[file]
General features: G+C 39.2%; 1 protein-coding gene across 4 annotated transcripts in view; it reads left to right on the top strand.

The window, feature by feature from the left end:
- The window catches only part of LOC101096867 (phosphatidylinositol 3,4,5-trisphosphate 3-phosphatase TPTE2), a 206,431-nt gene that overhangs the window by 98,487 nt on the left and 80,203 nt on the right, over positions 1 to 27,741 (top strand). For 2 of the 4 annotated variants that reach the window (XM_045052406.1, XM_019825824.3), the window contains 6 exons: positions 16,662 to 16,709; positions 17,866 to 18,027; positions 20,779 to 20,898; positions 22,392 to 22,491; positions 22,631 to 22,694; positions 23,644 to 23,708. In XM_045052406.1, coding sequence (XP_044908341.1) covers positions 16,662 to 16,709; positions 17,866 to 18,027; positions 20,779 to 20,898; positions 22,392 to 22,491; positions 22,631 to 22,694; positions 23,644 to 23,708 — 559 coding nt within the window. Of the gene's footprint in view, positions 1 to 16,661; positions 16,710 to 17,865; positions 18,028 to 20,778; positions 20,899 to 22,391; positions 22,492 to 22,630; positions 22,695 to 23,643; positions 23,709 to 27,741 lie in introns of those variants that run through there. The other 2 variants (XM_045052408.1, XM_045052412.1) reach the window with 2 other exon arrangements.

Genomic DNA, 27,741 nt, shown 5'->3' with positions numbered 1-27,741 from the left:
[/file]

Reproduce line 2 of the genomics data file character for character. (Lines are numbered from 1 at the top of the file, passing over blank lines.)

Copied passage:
The window, feature by feature from the left end: